Many of us have the dream of starting a business, or working self-employed from home. I love working from home, even though sometimes I feel like I am anything but my own boss. In my case, leaving my “day job” was easy — I didn’t have one. Instead of leaving a traditional job to work from home, I had just completed a graduate degree. My husband still had more schooling, so we decided that we would use his student loans to supplement for a year or two while I worked to build a freelancing business.
The result was that we never had to worry about the income drop that comes when you quit your day job to start a business from home. Others, though, don’t have that luxury. Before you quit your day job, you need to carefully consider your financial situation, and ask a few questions.
Here are five things to consider before quitting your day job to work from home:
A successful home business doesn’t happen overnight. Before you quit your day job, you need to have a financial support system in place.
If you can support yourself while you work to get the business off the ground, it might be a good time to quit your day job.
Perhaps you can start your side business without quitting your job. If you can spend two or three hours in the evening working on your business (instead of watching TV), perhaps you can get some revenue coming in. Then, you can address the issue of quitting later, when your home business is more established.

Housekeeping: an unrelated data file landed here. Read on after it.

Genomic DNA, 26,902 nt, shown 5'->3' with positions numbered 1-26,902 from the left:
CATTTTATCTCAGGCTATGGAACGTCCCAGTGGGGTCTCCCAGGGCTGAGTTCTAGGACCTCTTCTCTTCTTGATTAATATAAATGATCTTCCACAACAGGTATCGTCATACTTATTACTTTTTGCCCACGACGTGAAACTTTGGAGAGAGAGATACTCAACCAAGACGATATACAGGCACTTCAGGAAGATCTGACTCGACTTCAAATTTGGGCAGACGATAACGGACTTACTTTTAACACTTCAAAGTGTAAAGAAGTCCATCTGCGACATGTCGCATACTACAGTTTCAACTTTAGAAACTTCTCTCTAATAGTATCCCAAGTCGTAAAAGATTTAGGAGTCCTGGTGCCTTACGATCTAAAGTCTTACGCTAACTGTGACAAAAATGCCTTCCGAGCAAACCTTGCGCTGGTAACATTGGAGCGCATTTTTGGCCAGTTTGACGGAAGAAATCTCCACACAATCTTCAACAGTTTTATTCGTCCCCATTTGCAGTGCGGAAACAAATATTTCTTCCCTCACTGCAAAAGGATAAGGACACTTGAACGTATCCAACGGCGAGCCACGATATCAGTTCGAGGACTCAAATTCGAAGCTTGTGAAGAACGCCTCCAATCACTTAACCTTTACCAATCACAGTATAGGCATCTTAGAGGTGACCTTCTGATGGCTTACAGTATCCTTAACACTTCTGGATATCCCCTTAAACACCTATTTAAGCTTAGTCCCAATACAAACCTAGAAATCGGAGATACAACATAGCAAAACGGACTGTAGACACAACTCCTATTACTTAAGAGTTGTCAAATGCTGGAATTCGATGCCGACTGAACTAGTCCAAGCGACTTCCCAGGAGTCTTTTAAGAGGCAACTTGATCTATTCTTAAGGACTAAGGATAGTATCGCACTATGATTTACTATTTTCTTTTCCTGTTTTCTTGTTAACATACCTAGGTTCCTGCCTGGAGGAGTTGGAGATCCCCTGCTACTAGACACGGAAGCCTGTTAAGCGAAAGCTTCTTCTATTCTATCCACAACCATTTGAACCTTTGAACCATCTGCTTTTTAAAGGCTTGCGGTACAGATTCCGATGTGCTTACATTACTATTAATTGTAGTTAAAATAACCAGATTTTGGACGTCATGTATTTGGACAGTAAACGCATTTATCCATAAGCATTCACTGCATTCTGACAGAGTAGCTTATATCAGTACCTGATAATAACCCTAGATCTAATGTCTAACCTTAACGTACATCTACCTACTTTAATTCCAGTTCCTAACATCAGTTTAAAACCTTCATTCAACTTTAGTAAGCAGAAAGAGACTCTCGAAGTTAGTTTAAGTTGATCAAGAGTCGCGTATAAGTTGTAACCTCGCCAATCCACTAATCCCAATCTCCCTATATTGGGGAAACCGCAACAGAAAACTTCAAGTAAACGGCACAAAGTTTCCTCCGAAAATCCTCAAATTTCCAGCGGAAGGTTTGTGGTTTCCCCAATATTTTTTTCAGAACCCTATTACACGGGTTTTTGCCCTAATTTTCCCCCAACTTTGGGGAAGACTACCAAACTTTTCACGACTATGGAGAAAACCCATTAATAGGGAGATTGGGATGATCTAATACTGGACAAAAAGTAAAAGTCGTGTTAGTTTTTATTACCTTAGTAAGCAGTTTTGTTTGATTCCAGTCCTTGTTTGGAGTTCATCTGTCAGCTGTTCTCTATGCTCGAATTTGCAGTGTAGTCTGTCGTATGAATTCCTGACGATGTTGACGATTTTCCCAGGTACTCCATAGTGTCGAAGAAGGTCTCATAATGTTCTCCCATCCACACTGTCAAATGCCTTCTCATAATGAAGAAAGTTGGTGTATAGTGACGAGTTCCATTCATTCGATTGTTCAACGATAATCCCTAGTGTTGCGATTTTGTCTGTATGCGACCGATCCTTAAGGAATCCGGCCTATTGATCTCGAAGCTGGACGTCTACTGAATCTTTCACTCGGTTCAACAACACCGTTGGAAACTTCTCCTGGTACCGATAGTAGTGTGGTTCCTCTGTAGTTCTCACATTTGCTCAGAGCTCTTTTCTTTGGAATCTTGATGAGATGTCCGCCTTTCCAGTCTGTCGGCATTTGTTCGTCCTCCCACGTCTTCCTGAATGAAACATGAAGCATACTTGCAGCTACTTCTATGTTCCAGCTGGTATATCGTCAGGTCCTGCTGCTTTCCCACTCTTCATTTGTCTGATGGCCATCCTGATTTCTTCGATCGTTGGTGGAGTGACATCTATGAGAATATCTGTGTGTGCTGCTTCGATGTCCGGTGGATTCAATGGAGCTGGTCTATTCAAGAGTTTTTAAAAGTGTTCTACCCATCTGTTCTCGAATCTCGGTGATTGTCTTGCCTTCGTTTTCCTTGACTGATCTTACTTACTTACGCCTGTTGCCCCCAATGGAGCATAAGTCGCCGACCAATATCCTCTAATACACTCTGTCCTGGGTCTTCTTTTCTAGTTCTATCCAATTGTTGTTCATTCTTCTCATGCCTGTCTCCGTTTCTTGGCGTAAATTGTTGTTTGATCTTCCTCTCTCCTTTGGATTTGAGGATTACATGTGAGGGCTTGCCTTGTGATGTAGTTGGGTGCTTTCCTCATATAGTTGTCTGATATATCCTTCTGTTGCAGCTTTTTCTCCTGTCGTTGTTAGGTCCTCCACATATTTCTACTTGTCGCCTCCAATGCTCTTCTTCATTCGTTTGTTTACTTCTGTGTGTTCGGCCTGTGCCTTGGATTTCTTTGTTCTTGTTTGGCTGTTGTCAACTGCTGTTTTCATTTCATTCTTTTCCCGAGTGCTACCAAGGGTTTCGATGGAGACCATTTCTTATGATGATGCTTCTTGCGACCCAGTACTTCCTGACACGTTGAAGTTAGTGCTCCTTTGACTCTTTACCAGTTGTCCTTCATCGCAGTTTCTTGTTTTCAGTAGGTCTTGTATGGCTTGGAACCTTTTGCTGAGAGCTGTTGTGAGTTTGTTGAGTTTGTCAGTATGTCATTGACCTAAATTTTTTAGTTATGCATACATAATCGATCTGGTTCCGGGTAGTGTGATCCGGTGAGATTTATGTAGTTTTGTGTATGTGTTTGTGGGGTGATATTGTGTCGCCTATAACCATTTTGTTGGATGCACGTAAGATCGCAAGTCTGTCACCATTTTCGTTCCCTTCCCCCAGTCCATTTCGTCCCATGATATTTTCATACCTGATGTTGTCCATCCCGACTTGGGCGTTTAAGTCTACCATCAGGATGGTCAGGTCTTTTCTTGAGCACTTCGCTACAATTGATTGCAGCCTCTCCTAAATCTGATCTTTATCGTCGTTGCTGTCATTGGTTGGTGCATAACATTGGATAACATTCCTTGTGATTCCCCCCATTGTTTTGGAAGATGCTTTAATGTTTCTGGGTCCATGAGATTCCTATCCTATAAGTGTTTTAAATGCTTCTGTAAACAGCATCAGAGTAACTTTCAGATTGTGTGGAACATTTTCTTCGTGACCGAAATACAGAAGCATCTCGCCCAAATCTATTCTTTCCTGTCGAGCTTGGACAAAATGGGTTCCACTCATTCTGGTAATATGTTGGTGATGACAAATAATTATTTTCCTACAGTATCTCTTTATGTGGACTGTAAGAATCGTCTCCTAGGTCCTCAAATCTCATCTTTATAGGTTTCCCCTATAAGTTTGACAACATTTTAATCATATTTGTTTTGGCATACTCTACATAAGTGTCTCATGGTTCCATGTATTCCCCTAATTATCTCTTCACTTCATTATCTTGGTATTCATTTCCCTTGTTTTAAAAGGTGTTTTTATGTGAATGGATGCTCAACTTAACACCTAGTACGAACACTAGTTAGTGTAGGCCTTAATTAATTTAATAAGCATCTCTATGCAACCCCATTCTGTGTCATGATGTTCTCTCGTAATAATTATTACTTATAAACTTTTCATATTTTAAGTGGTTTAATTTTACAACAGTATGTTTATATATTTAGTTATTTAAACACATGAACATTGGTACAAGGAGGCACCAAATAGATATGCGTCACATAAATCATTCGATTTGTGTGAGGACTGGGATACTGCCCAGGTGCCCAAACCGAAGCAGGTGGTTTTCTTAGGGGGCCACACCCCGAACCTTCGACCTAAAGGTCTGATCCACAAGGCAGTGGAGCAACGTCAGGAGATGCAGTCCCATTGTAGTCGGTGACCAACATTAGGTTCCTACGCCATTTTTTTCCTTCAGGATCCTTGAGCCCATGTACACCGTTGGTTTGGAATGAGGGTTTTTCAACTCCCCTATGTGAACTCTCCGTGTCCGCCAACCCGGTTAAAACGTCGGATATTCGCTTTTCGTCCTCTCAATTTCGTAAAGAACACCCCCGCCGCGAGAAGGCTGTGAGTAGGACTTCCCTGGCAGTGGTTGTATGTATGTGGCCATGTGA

If your life partner has the benefits, then your quitting won’t make a big difference. However, if your day job has been providing the benefits, you need to come up with a viable plan. Health insurance is costly, and you need to be ready to deal with that reality. Before you quit, come up with a plan for providing benefits for your family.
Make sure you have a workspace available to you. It doesn’t have to be a big space, but it should have what you need. Make sure you have the Internet connection you need, as well as the office supplies that will make your home office work. You want to set up for success before you quit your day job. A properly designed space can improve your productivity.
Realize that new stresses will come with working from home. Your kids will have to be able to understand that just because you’re home doesn’t mean you can play all the time. Your life partner will have to be willing to sacrifice some of the time spent with you. Additionally, you need to make sure that you are emotionally ready to deal with the isolation that can come with working from home, as well as ensure that you are sufficiently self-motivated.
If you feel you are emotionally ready, and if your finances can handle it, quitting your day job can be a good choice.
Photo from Wikimedia Commons.
The articles are written by personal finance enthusiasts (not certified professionals) based on their personal experience. What works for them may or may not work for you, and you should always consult a financial advisor before making important financial decisions.
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